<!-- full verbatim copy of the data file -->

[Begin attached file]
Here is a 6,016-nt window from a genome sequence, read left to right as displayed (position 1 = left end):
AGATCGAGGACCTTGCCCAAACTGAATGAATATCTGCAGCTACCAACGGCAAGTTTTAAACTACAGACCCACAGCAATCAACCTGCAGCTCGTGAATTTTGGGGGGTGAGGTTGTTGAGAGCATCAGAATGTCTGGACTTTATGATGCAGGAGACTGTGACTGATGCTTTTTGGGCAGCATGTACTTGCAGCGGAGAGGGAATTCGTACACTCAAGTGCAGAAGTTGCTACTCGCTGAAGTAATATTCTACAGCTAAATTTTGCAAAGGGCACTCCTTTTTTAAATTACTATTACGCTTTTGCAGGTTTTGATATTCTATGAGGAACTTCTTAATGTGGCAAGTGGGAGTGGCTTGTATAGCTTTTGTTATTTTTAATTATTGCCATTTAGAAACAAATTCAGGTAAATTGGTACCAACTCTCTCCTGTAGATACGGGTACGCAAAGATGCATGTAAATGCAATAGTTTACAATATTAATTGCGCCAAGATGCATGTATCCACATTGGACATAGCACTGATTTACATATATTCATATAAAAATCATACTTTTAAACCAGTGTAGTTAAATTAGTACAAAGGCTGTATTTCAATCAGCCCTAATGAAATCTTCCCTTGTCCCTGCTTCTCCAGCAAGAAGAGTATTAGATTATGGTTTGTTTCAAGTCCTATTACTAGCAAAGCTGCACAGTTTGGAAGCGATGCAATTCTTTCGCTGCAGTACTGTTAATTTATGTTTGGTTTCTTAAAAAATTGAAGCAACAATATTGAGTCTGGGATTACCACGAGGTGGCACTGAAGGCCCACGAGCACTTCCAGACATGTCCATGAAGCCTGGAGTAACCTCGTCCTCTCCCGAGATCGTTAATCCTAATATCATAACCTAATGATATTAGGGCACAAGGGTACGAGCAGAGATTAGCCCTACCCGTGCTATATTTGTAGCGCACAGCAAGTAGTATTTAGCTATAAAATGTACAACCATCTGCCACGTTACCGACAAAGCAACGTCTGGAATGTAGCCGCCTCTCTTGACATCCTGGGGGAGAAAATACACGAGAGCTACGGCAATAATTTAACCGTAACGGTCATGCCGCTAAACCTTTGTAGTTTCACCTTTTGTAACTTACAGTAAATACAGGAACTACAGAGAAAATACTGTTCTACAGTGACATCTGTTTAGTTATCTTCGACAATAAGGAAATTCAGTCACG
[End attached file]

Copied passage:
Here is a 6,016-nt window from a genome sequence, read left to right as displayed (position 1 = left end):
AGATCGAGGACCTTGCCCAAACTGAATGAATATCTGCAGCTACCAACGGCAAGTTTTAAACTACAGACCCACAGCAATCAACCTGCAGCTCGTGAATTTTGGGGGGTGAGGTTGTTGAGAGCATCAGAATGTCTGGACTTTATGATGCAGGAGACTGTGACTGATGCTTTTTGGGCAGCATGTACTTGCAGCGGAGAGGGAATTCGTACACTCAAGTGCAGAAGTTGCTACTCGCTGAAGTAATATTCTACAGCTAAATTTTGCAAAGGGCACTCCTTTTTTAAATTACTATTACGCTTTTGCAGGTTTTGATATTCTATGAGGAACTTCTTAATGTGGCAAGTGGGAGTGGCTTGTATAGCTTTTGTTATTTTTAATTATTGCCATTTAGAAACAAATTCAGGTAAATTGGTACCAACTCTCTCCTGTAGATACGGGTACGCAAAGATGCATGTAAATGCAATAGTTTACAATATTAATTGCGCCAAGATGCATGTATCCACATTGGACATAGCACTGATTTACATATATTCATATAAAAATCATACTTTTAAACCAGTGTAGTTAAATTAGTACAAAGGCTGTATTTCAATCAGCCCTAATGAAATCTTCCCTTGTCCCTGCTTCTCCAGCAAGAAGAGTATTAGATTATGGTTTGTTTCAAGTCCTATTACTAGCAAAGCTGCACAGTTTGGAAGCGATGCAATTCTTTCGCTGCAGTACTGTTAATTTATGTTTGGTTTCTTAAAAAATTGAAGCAACAATATTGAGTCTGGGATTACCACGAGGTGGCACTGAAGGCCCACGAGCACTTCCAGACATGTCCATGAAGCCTGGAGTAACCTCGTCCTCTCCCGAGATCGTTAATCCTAATATCATAACCTAATGATATTAGGGCACAAGGGTACGAGCAGAGATTAGCCCTACCCGTGCTATATTTGTAGCGCACAGCAAGTAGTATTTAGCTATAAAATGTACAACCATCTGCCACGTTACCGACAAAGCAACGTCTGGAATGTAGCCGCCTCTCTTGACATCCTGGGGGAGAAAATACACGAGAGCTACGGCAATAATTTAACCGTAACGGTCATGCCGCTAAACCTTTGTAGTTTCACCTTTTGTAACTTACAGTAAATACAGGAACTACAGAGAAAATACTGTTCTACAGTGACATCTGTTTAGTTATCTTCGACAATAAGGAAATTCAGTCACG